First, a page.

Using Twitter to Boost Your Brand
Twitter is one of the best tools in a social media toolbox, due to its ability to let 280 character text bursts go viral within the hour. With an advertising audience of almost 300 million users, you’re bound to find a niche that your product fits in.
However, there is a steep learning curve, so here are 3 important lessons I’ve absorbed so far.
Giveaways - We’ve all come across that tweet on our timeline: “Retweet, Like, and Follow for 1 Entry! Tag a friend for the 2nd Entry!” Giveaways seem great on the surface: they boost engagement and most of all rapidly gain us followers. They base themselves around the retweet feature, the most vital metric. If Company X tweets something, and person A retweets that, they lob that tweet onto their followers’ timeline, spreading Company X’s message. And the odds are that person A has followers with similar interests as person A, hence why they follow person A in the first place. However, getting a new audience means nothing if you’re unable to convey to them what your product does and why that matters to them. If done improperly, giveaways can ruin your engagement, and result in a mass exodus of followers after the giveaway has ended. This is where your profile comes in — You want to have a simple profile that clearly explains what the heck you provide, whether that’s custom clothing or a SaaS product targeted at e-commerce amateurs. We display these key details through our banner, bio, and website link. The logo/banner is what initially draws someone in to click on the profile, so make sure you have refreshing logo that doesn’t have any unreadable text (test it on your own phones and devices with different screen sizes to make sure). The banner should have the product itself, whether that’s pictures of your UI or pictures of your physical product. The bio should officially explain the service/product you provide in a concise manner. Test your profile on family and friends, making sure that if they have no prior understanding of what your company does, after reading your profile they have a basic understanding. This is vital to any brand with no prior identity, because it lets people coming from giveaways or those who randomly stumble on your profile quickly understand what you and then associate that with a logo and name.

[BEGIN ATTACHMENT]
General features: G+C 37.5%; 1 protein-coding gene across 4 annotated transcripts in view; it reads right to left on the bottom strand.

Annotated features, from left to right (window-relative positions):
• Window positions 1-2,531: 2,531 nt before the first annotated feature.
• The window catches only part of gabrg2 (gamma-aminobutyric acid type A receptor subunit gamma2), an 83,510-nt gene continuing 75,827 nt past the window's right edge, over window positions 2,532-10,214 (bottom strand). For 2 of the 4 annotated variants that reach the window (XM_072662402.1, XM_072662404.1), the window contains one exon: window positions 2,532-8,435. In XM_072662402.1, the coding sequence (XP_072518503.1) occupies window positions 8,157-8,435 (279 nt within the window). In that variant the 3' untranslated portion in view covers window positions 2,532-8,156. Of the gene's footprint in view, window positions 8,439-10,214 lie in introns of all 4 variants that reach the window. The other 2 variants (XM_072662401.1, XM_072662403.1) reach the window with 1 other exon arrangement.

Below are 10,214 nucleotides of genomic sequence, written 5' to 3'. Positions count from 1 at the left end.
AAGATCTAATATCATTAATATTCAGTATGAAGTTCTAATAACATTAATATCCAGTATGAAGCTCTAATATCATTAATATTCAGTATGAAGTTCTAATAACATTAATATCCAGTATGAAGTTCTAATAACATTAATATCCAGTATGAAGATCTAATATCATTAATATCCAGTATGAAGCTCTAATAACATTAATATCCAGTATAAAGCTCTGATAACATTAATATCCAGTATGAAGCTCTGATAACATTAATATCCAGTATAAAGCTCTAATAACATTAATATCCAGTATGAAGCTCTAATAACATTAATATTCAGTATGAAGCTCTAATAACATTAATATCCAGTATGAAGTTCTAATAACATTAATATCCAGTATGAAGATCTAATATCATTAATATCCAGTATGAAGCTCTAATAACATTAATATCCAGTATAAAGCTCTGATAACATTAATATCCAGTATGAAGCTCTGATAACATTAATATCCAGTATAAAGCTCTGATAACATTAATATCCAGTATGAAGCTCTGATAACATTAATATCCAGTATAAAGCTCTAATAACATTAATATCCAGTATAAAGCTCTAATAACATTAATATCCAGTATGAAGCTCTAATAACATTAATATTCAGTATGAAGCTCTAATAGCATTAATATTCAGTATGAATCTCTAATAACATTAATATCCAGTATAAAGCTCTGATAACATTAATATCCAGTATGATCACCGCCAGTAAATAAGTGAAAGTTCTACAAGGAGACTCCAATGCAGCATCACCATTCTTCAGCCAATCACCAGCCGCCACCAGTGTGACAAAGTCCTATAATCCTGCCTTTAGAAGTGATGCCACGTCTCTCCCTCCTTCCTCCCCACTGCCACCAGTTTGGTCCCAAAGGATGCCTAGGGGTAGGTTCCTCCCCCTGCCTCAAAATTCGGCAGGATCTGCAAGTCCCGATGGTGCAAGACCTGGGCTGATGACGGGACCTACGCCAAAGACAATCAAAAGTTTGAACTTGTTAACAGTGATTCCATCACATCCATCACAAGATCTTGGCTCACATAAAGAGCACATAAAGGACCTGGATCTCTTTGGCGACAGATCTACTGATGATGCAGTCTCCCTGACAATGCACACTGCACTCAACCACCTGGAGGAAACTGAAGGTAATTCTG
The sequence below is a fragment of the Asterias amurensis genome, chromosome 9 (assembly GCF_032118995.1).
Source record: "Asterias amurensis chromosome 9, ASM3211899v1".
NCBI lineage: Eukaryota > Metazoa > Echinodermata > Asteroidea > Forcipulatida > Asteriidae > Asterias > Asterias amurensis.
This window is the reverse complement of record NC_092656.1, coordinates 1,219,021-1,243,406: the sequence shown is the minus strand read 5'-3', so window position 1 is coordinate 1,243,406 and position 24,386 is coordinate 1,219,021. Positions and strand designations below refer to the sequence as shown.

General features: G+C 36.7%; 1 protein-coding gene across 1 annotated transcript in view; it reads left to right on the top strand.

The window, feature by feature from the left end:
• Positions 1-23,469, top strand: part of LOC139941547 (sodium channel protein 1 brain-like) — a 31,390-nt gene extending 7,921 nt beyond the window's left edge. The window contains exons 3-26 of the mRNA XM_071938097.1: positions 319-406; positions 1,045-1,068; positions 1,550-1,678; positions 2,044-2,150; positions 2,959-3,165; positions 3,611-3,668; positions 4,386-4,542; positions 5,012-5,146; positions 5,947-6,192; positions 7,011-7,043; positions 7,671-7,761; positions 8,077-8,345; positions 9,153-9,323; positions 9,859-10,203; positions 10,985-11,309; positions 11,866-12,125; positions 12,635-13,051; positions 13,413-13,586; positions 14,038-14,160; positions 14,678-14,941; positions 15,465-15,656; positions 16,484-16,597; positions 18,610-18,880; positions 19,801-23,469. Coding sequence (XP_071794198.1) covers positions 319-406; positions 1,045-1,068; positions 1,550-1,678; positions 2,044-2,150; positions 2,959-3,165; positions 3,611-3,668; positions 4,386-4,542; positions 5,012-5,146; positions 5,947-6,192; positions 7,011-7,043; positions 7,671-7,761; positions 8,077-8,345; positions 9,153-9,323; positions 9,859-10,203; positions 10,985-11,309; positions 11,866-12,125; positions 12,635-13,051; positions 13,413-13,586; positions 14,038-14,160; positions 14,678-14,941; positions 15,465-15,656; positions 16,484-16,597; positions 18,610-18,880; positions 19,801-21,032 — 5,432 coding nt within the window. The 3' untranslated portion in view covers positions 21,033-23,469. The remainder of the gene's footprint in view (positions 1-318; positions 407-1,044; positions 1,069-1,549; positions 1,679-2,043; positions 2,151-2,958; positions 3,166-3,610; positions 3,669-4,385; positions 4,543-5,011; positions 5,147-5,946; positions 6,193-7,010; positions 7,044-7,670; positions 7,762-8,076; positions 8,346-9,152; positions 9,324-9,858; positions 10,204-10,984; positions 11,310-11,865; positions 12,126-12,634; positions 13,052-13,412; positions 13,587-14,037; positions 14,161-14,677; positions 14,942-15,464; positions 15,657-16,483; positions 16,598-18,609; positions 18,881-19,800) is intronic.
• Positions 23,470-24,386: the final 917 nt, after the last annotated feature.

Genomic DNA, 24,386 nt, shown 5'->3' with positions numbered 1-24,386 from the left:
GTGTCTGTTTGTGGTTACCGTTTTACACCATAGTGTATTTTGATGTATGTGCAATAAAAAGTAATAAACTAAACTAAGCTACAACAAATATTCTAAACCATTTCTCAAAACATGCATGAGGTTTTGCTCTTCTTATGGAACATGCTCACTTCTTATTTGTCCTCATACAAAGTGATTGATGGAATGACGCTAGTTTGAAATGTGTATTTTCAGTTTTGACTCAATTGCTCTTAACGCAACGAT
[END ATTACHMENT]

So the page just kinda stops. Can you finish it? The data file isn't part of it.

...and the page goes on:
Consistency - The key to all of your communications is consistency. Your brand image itself needs to be cohesive, all the tweets need to be reflective of the brand you want to portray. You want to use similar colors and graphic themes if that’s what you’re using. As well as that, your tweets should all follow a theme of some sort. For example, maybe you have poem style tweets. That stuff is interesting to consumers, and gives them solid content they can look forward to getting from you. Tweeting out pictures of your product doesn’t really do much unless it’s in a creative way. You want to engage with followers, have conversations, and let them feel as if the brand isn’t just a large and distant company, rather a genuine “internet friend”
Keep Innovating - These tips above are just what worked for me, in my niche. However, you’ll never know what works for you till you try it. When you send out a “bad” tweet, and it flops, there aren’t any repercussions unless its in bad taste. Worst case people see it, and just keep scrolling. So keep trying and coming up with creative ideas to convey your brand identity until you find something that fits for you.
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This article is based on my personal experience and isn’t professional advice.